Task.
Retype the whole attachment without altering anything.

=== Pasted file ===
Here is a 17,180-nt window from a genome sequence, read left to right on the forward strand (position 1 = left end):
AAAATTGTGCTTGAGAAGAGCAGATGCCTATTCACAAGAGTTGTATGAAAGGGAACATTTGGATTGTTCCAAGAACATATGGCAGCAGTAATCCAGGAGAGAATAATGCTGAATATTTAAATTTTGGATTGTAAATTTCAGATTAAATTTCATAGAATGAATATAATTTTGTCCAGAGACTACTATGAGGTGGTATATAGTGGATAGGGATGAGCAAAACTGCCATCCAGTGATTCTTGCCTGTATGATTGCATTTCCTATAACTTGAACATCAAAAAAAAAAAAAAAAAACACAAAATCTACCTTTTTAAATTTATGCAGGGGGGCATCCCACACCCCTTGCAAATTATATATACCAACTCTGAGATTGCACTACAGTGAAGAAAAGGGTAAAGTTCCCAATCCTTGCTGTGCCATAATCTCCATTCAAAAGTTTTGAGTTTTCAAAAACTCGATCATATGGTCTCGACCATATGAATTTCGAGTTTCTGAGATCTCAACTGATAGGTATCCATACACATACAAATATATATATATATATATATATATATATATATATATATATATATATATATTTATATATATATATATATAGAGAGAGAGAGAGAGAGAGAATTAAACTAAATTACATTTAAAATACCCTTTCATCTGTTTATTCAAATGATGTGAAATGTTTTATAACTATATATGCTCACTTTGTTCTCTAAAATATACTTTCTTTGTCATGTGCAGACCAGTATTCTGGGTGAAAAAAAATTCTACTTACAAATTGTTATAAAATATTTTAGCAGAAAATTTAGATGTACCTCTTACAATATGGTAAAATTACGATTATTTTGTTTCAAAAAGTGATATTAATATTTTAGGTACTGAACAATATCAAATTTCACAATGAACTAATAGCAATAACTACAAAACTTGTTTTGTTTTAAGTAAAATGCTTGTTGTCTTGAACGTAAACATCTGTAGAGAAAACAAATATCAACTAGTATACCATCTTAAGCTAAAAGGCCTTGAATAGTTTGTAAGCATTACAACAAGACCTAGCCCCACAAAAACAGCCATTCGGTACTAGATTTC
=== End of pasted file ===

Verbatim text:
Here is a 17,180-nt window from a genome sequence, read left to right on the forward strand (position 1 = left end):
AAAATTGTGCTTGAGAAGAGCAGATGCCTATTCACAAGAGTTGTATGAAAGGGAACATTTGGATTGTTCCAAGAACATATGGCAGCAGTAATCCAGGAGAGAATAATGCTGAATATTTAAATTTTGGATTGTAAATTTCAGATTAAATTTCATAGAATGAATATAATTTTGTCCAGAGACTACTATGAGGTGGTATATAGTGGATAGGGATGAGCAAAACTGCCATCCAGTGATTCTTGCCTGTATGATTGCATTTCCTATAACTTGAACATCAAAAAAAAAAAAAAAAAACACAAAATCTACCTTTTTAAATTTATGCAGGGGGGCATCCCACACCCCTTGCAAATTATATATACCAACTCTGAGATTGCACTACAGTGAAGAAAAGGGTAAAGTTCCCAATCCTTGCTGTGCCATAATCTCCATTCAAAAGTTTTGAGTTTTCAAAAACTCGATCATATGGTCTCGACCATATGAATTTCGAGTTTCTGAGATCTCAACTGATAGGTATCCATACACATACAAATATATATATATATATATATATATATATATATATATATATATATATATATTTATATATATATATATATAGAGAGAGAGAGAGAGAGAGAATTAAACTAAATTACATTTAAAATACCCTTTCATCTGTTTATTCAAATGATGTGAAATGTTTTATAACTATATATGCTCACTTTGTTCTCTAAAATATACTTTCTTTGTCATGTGCAGACCAGTATTCTGGGTGAAAAAAAATTCTACTTACAAATTGTTATAAAATATTTTAGCAGAAAATTTAGATGTACCTCTTACAATATGGTAAAATTACGATTATTTTGTTTCAAAAAGTGATATTAATATTTTAGGTACTGAACAATATCAAATTTCACAATGAACTAATAGCAATAACTACAAAACTTGTTTTGTTTTAAGTAAAATGCTTGTTGTCTTGAACGTAAACATCTGTAGAGAAAACAAATATCAACTAGTATACCATCTTAAGCTAAAAGGCCTTGAATAGTTTGTAAGCATTACAACAAGACCTAGCCCCACAAAAACAGCCATTCGGTACTAGATTTC